Opinion

Breaking Down Barriers to Care and Protecting Seniors’ Well-Being

Volunteer members of the Visalia Gleaning Seniors sort, pack and deliver donated vegetables and fruit to 13 distribution points around the city. Photo courtesy of the Visalia Gleaning Seniors. (Visalia Gleaning Seniors)
President of Visalia Gleaning Seniors

Imagine a vibrant community of thriving seniors, who are able to access the resources and opportunities they need to maintain their health and well-being. However, lurking in the shadows are barriers that threaten their healthcare options—obstacles that often go unnoticed.

As the President of a local nonprofit that seeks to help seniors, I have gained profound insight into the challenges faced by many members of our community, particularly when it comes to accessing affordable medications.

In our golden years, medical needs tend to increase, making prescription drugs indispensable. Unfortunately, for many seniors, the path to obtaining these vital medications is obstructed by high out-of-pocket costs and limited access. The culprits behind this injustice are the shadowy figures known as Pharmacy Benefit Managers (PBMs).

PBMs act as intermediaries, positioned between insurance providers and drug manufacturers. Their policies are driven by a profit-maximization agenda. By retaining the discounts and rebates secured from manufacturers, PBMs burden seniors with exorbitant out-of-pocket expenses.

The impact of these practices is extensive, yet often misunderstood. While drug manufacturers have stepped up to provide copay assistance, insurers and PBMs often deny patients the benefit of this assistance through programs they implement. To address the root causes of unaffordable medications, it is crucial for our federal lawmakers to consider passing laws that enforce PBM accountability to ensure a more transparent healthcare system and affordable treatments for patients. In doing so, they could address the burdensome costs passed on to consumers by PBMs, ensuring that seniors are not financially strained when accessing necessary medications.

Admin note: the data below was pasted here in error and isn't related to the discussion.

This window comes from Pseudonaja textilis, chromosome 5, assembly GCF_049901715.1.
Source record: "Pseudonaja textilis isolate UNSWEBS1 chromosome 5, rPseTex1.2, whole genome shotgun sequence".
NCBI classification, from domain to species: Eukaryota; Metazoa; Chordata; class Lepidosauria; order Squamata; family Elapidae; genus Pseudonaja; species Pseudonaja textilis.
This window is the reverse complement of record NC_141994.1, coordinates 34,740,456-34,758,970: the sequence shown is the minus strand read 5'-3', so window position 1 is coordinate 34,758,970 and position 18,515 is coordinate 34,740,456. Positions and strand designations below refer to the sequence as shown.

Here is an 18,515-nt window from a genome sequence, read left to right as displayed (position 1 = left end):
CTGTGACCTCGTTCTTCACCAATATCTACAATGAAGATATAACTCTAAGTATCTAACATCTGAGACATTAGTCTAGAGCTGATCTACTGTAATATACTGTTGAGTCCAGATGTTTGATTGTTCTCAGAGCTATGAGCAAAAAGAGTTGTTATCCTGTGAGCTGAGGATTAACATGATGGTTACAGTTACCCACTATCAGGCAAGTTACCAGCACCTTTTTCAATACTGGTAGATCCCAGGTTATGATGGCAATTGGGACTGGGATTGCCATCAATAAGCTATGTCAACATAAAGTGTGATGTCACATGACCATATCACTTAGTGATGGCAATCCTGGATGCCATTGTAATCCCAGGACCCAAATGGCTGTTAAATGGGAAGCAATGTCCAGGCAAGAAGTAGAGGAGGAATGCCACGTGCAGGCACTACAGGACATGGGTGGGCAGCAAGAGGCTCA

Seniors deserve certainty and relief, rather than financial strain, and our policymakers should advocate for comprehensive solutions that address the true barriers to accessibility and affordability in prescription treatments, including the role of PBMs at the pharmacy counter. Seniors aspire to have peace of mind, knowing that they can access the medications they need to thrive, while promising new treatments on the horizon.

I hope both parties come together to prioritize legislation that holds PBMs accountable for a more transparent and affordable healthcare system. The well-being of our seniors, ourselves, and future generations hinges on Washington’s collective action to implement change and prioritize PBM reform.

Judie Casey is the President of Visalia Gleaning Seniors, a nonprofit organization dedicated to providing seniors in Farmersville, Exeter, Dinuba, and Visalia with fresh fruits, nuts, and vegetables contributed by local farmers, ranchers, packing houses, and other organizations. She can be reached at [email protected] or by phone at (559) 733-5352.

This column is not a news article but the opinion of the writer and does not reflect the views of The Sun-Gazette newspaper.

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